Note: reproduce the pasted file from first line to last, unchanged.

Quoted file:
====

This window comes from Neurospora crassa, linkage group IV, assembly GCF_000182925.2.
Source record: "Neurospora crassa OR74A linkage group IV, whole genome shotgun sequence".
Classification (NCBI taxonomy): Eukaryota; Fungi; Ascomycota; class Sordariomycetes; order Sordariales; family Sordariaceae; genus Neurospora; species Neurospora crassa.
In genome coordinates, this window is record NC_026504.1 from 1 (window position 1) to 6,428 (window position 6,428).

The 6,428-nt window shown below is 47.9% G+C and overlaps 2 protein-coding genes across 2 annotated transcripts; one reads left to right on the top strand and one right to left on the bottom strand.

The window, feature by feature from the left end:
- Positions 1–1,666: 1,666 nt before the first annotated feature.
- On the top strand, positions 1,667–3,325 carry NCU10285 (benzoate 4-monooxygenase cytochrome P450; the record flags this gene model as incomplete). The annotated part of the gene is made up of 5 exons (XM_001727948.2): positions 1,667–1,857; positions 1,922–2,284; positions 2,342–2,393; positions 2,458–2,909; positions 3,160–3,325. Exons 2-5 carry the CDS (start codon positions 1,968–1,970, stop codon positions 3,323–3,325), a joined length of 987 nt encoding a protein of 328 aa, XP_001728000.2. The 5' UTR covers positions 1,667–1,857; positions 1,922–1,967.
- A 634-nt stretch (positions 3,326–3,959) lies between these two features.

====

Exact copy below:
This window comes from Neurospora crassa, linkage group IV, assembly GCF_000182925.2.
Source record: "Neurospora crassa OR74A linkage group IV, whole genome shotgun sequence".
Classification (NCBI taxonomy): Eukaryota; Fungi; Ascomycota; class Sordariomycetes; order Sordariales; family Sordariaceae; genus Neurospora; species Neurospora crassa.
In genome coordinates, this window is record NC_026504.1 from 1 (window position 1) to 6,428 (window position 6,428).

The 6,428-nt window shown below is 47.9% G+C and overlaps 2 protein-coding genes across 2 annotated transcripts; one reads left to right on the top strand and one right to left on the bottom strand.

The window, feature by feature from the left end:
- Positions 1–1,666: 1,666 nt before the first annotated feature.
- On the top strand, positions 1,667–3,325 carry NCU10285 (benzoate 4-monooxygenase cytochrome P450; the record flags this gene model as incomplete). The annotated part of the gene is made up of 5 exons (XM_001727948.2): positions 1,667–1,857; positions 1,922–2,284; positions 2,342–2,393; positions 2,458–2,909; positions 3,160–3,325. Exons 2-5 carry the CDS (start codon positions 1,968–1,970, stop codon positions 3,323–3,325), a joined length of 987 nt encoding a protein of 328 aa, XP_001728000.2. The 5' UTR covers positions 1,667–1,857; positions 1,922–1,967.
- A 634-nt stretch (positions 3,326–3,959) lies between these two features.